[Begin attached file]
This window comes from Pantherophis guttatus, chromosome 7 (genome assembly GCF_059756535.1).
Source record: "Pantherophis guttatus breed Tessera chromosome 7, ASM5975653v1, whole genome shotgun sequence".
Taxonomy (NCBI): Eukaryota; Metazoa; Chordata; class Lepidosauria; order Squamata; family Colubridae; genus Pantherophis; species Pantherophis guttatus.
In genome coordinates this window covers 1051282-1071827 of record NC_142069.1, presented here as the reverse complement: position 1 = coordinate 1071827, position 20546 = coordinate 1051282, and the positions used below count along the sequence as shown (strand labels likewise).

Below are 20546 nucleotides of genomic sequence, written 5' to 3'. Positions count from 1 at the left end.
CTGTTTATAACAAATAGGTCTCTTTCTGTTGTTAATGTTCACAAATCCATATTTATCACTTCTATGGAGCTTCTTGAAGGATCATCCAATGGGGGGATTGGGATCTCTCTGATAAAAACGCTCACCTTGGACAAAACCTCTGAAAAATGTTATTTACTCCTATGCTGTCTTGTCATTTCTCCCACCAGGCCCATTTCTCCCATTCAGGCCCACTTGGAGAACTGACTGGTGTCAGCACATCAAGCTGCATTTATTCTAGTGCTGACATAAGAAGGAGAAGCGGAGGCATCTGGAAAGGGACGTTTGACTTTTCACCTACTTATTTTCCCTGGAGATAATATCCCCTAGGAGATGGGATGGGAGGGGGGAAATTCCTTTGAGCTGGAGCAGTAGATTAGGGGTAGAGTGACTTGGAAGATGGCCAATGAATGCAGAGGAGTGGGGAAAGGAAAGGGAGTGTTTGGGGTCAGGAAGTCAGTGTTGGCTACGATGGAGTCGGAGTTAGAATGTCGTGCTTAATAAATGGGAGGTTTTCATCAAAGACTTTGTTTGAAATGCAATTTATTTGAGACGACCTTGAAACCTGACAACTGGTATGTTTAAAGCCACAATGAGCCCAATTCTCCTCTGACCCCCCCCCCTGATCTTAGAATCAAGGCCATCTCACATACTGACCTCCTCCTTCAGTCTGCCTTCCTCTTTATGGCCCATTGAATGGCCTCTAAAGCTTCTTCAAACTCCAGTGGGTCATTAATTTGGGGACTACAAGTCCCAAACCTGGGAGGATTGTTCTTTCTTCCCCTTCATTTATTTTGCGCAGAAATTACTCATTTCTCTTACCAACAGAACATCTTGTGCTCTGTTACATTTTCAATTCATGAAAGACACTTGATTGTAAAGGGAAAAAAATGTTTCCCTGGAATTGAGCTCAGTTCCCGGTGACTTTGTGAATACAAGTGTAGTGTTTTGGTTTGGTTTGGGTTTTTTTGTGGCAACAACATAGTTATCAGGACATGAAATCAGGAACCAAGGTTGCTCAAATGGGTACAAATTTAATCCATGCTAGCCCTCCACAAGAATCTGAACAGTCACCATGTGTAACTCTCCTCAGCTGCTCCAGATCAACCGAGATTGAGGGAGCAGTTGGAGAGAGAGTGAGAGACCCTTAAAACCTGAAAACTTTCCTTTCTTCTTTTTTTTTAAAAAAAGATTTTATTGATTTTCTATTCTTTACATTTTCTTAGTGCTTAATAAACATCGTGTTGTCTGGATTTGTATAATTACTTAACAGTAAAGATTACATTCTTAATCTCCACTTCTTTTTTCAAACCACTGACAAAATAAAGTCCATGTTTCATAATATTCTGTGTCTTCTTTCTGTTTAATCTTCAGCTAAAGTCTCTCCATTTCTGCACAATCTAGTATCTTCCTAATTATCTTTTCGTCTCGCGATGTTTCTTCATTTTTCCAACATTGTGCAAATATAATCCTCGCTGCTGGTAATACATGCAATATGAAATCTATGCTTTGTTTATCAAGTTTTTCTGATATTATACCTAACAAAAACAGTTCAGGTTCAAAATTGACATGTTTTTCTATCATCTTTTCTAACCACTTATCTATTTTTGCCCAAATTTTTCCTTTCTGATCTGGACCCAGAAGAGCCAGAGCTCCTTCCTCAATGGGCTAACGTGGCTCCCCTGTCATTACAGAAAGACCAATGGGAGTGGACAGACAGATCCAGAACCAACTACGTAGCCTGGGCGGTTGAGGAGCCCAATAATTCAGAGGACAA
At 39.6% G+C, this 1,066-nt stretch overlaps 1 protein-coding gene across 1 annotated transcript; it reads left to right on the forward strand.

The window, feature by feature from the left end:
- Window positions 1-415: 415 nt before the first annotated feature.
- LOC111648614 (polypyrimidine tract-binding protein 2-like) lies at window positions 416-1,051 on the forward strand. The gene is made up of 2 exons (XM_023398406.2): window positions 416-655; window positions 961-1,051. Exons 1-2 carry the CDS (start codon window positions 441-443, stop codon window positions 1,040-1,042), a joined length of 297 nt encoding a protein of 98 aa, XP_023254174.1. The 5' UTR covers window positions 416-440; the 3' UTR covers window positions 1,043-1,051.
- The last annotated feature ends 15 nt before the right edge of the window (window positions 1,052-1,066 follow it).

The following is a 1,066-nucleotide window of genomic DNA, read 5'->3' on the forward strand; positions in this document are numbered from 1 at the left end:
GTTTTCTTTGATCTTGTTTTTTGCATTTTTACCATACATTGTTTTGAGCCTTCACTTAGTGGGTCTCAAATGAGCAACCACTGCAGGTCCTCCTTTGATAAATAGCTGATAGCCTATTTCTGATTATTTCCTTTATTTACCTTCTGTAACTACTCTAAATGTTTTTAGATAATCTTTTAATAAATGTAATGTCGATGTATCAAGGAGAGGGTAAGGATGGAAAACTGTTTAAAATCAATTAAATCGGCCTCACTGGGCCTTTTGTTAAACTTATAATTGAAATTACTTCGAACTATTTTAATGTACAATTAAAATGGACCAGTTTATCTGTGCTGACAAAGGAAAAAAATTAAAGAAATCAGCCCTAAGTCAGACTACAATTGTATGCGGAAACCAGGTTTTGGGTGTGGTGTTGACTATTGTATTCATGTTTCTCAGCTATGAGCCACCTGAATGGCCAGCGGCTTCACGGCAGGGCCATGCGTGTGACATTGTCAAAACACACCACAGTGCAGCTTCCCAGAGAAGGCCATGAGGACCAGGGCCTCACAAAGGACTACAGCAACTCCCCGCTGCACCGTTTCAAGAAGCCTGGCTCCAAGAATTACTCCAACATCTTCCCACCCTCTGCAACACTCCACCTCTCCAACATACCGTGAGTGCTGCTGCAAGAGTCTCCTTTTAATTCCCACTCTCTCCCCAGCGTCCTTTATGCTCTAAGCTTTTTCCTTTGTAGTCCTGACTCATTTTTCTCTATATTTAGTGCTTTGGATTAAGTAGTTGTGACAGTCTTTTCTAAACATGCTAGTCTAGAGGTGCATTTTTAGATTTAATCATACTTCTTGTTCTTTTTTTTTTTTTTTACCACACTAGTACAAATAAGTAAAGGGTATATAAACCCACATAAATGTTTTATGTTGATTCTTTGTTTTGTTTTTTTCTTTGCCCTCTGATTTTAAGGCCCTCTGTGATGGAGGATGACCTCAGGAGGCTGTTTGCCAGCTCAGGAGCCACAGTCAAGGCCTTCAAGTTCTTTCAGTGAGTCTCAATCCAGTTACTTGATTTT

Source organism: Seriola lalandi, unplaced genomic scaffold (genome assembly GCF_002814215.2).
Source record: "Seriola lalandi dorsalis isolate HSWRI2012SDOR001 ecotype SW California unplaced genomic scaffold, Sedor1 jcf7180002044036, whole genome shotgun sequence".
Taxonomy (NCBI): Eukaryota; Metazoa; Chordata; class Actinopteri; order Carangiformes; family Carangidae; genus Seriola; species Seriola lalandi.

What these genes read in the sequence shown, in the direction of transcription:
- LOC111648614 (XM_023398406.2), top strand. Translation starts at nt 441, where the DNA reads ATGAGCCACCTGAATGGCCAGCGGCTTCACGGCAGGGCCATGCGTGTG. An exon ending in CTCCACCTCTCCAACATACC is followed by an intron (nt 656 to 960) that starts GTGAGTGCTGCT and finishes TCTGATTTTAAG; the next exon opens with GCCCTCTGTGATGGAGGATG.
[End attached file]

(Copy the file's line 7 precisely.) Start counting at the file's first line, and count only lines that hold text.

At 39.6% G+C, this 1,066-nt stretch overlaps 1 protein-coding gene across 1 annotated transcript; it reads left to right on the forward strand.